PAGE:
(was: The Next Great Thing: An Application Framework)
zonski at googlemail.com
Tue Feb 14 03:50:29 PST 2012
I agree that it is vague as to what an "Application Framework" is. We're
all building "applications" so anything that helps us do that could be
considered an "application framework" - including the JDK. Based on some of
Richard's previous posts/emails I think he does (or did) have his sights
set on a true high-level app framework, something that would allow people
to quickly and easily implement 'modules' using a design pattern (such as
MVP) and provide ways to navigate/communicate between these (possibly with
some RAD tool for churning these modules out). In my emails I was using the
term "application framework" in this sense, and it's this sort of thing I
have my reservations about being part of the core JFX platform (though I
would still very much like to see Richard/Oracle driving efforts on this
front as a project *on top of* the core JFX platform).
Putting that topic aside, I agree that your "app kernal" concept is what
JFX should include and focus on, i.e. the low level plumbing that a
higher-level application framework can build upon. In fact that's really
what JFX already is, a toolkit that provides low-level application plumbing
for building graphical applications in Java (e.g. controls, observables,
layouts, media, animations, styling - these are all part of the JFX "app
kernal" in my view of it). Exploring what features we need at this level is
something I see of importance and has been and continues to be a major
focus of everything - i.e. what does JFX need in it? I do still think JIRA
has been the medium for this conversation to date and has many hot topics
in it that should be explored further.
It sounds like you and Richard have been brainstorming a couple of specific
plumbing pieces, and I think exploring these further is definitely
something we can/should do. A few questions and comments from me on each of
the key areas you mentioned are inline below:
> 1. Provide a single point of abstraction for window to window interactions
Can you elaborate on what you mean by "interactions"? For me, typically a
window will open another window and have a handle/reference to it. I'm not
sure what JFX could give me to make this cleaner? If I need one window
needs to communicate with another window, I just have it make regular Java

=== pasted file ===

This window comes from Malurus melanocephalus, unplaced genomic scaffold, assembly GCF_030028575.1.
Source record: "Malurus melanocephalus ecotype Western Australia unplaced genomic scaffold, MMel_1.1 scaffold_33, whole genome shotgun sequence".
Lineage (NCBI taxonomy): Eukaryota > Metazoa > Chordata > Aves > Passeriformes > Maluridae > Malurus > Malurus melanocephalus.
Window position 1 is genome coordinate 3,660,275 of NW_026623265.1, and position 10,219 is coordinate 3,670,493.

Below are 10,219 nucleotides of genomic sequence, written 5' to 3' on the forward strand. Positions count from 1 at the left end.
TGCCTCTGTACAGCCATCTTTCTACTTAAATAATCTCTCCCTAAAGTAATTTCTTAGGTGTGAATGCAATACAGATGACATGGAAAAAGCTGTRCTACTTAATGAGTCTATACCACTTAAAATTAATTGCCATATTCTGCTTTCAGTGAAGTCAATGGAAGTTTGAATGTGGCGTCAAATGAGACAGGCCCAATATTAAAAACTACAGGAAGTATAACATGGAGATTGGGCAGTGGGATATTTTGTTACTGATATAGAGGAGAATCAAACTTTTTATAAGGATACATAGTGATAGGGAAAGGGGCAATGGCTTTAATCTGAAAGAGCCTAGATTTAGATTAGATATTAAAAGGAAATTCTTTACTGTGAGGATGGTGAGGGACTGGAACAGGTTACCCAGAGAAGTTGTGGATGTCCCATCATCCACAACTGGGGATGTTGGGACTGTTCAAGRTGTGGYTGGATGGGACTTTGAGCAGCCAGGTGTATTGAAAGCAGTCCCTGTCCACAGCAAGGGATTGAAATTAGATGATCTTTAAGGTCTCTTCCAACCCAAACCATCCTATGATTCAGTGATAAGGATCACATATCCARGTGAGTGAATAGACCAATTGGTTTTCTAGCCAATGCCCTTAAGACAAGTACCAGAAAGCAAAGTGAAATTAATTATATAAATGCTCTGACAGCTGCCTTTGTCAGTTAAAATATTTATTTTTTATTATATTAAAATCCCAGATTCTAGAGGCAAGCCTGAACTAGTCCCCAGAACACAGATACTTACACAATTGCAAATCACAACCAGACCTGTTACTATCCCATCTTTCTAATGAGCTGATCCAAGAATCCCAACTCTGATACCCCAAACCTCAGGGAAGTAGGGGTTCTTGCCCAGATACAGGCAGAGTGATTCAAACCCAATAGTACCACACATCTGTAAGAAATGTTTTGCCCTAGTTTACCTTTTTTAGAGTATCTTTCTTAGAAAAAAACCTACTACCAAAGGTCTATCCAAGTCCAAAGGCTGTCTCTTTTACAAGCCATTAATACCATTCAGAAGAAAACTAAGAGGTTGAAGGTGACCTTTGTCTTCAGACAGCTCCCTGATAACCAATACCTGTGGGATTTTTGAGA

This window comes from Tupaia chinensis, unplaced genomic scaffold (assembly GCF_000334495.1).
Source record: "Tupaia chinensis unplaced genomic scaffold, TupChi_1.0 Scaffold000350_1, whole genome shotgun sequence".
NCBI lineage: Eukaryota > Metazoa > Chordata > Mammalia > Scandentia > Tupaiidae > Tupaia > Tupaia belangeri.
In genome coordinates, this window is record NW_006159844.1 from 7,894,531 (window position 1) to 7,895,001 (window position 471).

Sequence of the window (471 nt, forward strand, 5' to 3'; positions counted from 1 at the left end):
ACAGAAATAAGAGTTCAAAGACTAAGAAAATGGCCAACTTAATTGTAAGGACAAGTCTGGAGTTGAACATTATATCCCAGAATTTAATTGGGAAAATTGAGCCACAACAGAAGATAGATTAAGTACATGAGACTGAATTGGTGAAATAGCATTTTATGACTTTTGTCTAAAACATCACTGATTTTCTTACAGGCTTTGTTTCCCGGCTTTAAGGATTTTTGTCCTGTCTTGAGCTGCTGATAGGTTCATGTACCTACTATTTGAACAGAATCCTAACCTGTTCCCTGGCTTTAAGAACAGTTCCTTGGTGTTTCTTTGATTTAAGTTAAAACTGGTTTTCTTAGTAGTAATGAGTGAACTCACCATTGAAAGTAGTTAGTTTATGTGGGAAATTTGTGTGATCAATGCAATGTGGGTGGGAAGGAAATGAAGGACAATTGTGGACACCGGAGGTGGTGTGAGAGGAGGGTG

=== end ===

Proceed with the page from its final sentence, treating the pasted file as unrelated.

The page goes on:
calls onto the other via some custom API (e.g. I might have MyCustomWindow,
which exposes methods like showSomeCustomContent()). Although, often in my
architecture it is actually the controllers that do the communicating (and
the controllers then update their views), and usually the controllers
interact via some shared resource (like an event bus, or similar), and I
simply inject this shared resource into each of the controllers as needed.
Is this what you are talking about when you say "interactions" and if so,
what is it you see JFX providing for us on this front? For me this is
possibly getting into design-pattern land, where no one-size-fits-all
solution exists. In a pure desktop app for example, I often use a shared
'Application Model', which the controllers/windows can all watch and edit
(like little bees all servicing the same hive). There's no need for an
event bus in this design as the model is basically a 'stateful' event bus.
In a distributed app however, with huge data sets all stored on the server,
I tend to have my controllers work much more like a web page, where data is
collected for the current view, shown, and then discarded. In this case I
need a way to tell other components (which may be running in a secondary
window, or may just be embedded in the same scene as the current component)
that something has changed/been edited, etc. For this I do tend to use an
EventBus, so the tools/patterns I use depend on the application I am
Maybe however, you have a different meaning of "interactions". If for
example, you are talking about an API for just changing/managing window
focus such as to-front, to-back, and maybe stuff like window modality, then
that is definitely something I think that needs to be beefed up in JFX.
That would be about providing some low-level plumbing with no impact or
restrictions on which pattern is being used in that specific application.
> 2. Handling application targeted events.Receive and send OS to application
>> events / messages
This does sound like something useful but I'm not too clued up on what sort
of OS events we might be able to send/receive? You list a few in your
"random comments" below. I'll relist them here:
- System is exiting
- System is suspended/resumed
- Screen orientation has changed
- System has signalled that a document is to be opened (for which this
app is registered as the handler for the extension type)
Is that what you mean here, and is that pretty close to the full list, or
are there a whole lot more (working in Java land has left me a little vague